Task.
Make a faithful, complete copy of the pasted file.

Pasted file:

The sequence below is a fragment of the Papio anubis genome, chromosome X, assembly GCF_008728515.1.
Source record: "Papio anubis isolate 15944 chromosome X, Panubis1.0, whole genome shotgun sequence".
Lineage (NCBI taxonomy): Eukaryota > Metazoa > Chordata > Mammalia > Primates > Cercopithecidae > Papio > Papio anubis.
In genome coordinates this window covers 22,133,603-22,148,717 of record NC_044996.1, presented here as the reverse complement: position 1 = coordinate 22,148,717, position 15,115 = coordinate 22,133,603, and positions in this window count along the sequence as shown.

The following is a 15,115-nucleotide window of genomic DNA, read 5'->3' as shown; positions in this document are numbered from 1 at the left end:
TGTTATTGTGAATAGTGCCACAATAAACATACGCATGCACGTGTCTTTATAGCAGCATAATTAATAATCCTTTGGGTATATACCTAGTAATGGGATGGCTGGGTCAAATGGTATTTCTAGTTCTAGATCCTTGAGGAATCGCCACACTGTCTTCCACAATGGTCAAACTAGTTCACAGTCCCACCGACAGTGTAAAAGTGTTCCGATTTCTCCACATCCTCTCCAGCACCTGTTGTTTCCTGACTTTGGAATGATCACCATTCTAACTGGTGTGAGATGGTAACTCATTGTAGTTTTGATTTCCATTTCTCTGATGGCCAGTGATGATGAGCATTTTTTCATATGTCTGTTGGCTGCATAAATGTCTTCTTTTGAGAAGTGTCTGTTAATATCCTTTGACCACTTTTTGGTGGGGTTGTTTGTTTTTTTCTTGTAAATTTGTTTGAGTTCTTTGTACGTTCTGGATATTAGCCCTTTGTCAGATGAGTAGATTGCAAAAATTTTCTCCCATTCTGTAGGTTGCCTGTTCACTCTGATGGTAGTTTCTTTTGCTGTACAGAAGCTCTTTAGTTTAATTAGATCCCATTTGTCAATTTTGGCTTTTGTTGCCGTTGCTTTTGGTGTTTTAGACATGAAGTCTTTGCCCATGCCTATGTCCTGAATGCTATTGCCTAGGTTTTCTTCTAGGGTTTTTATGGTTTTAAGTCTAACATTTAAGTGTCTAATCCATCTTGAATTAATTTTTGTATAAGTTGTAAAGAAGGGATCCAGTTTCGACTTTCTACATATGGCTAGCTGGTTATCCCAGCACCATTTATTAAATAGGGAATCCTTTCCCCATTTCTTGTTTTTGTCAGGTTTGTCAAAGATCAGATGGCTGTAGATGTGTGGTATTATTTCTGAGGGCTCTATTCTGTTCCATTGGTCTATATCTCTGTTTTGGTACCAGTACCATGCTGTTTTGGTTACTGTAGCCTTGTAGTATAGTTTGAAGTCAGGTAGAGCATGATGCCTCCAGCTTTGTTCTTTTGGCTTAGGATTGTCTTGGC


The sequence below is a fragment of the Papio anubis genome, chromosome X, assembly GCF_008728515.1.
Source record: "Papio anubis isolate 15944 chromosome X, Panubis1.0, whole genome shotgun sequence".
Lineage (NCBI taxonomy): Eukaryota > Metazoa > Chordata > Mammalia > Primates > Cercopithecidae > Papio > Papio anubis.
In genome coordinates this window covers 22,133,603-22,148,717 of record NC_044996.1, presented here as the reverse complement: position 1 = coordinate 22,148,717, position 15,115 = coordinate 22,133,603, and positions in this window count along the sequence as shown.

The following is a 15,115-nucleotide window of genomic DNA, read 5'->3' as shown; positions in this document are numbered from 1 at the left end:
TGTTATTGTGAATAGTGCCACAATAAACATACGCATGCACGTGTCTTTATAGCAGCATAATTAATAATCCTTTGGGTATATACCTAGTAATGGGATGGCTGGGTCAAATGGTATTTCTAGTTCTAGATCCTTGAGGAATCGCCACACTGTCTTCCACAATGGTCAAACTAGTTCACAGTCCCACCGACAGTGTAAAAGTGTTCCGATTTCTCCACATCCTCTCCAGCACCTGTTGTTTCCTGACTTTGGAATGATCACCATTCTAACTGGTGTGAGATGGTAACTCATTGTAGTTTTGATTTCCATTTCTCTGATGGCCAGTGATGATGAGCATTTTTTCATATGTCTGTTGGCTGCATAAATGTCTTCTTTTGAGAAGTGTCTGTTAATATCCTTTGACCACTTTTTGGTGGGGTTGTTTGTTTTTTTCTTGTAAATTTGTTTGAGTTCTTTGTACGTTCTGGATATTAGCCCTTTGTCAGATGAGTAGATTGCAAAAATTTTCTCCCATTCTGTAGGTTGCCTGTTCACTCTGATGGTAGTTTCTTTTGCTGTACAGAAGCTCTTTAGTTTAATTAGATCCCATTTGTCAATTTTGGCTTTTGTTGCCGTTGCTTTTGGTGTTTTAGACATGAAGTCTTTGCCCATGCCTATGTCCTGAATGCTATTGCCTAGGTTTTCTTCTAGGGTTTTTATGGTTTTAAGTCTAACATTTAAGTGTCTAATCCATCTTGAATTAATTTTTGTATAAGTTGTAAAGAAGGGATCCAGTTTCGACTTTCTACATATGGCTAGCTGGTTATCCCAGCACCATTTATTAAATAGGGAATCCTTTCCCCATTTCTTGTTTTTGTCAGGTTTGTCAAAGATCAGATGGCTGTAGATGTGTGGTATTATTTCTGAGGGCTCTATTCTGTTCCATTGGTCTATATCTCTGTTTTGGTACCAGTACCATGCTGTTTTGGTTACTGTAGCCTTGTAGTATAGTTTGAAGTCAGGTAGAGCATGATGCCTCCAGCTTTGTTCTTTTGGCTTAGGATTGTCTTGGC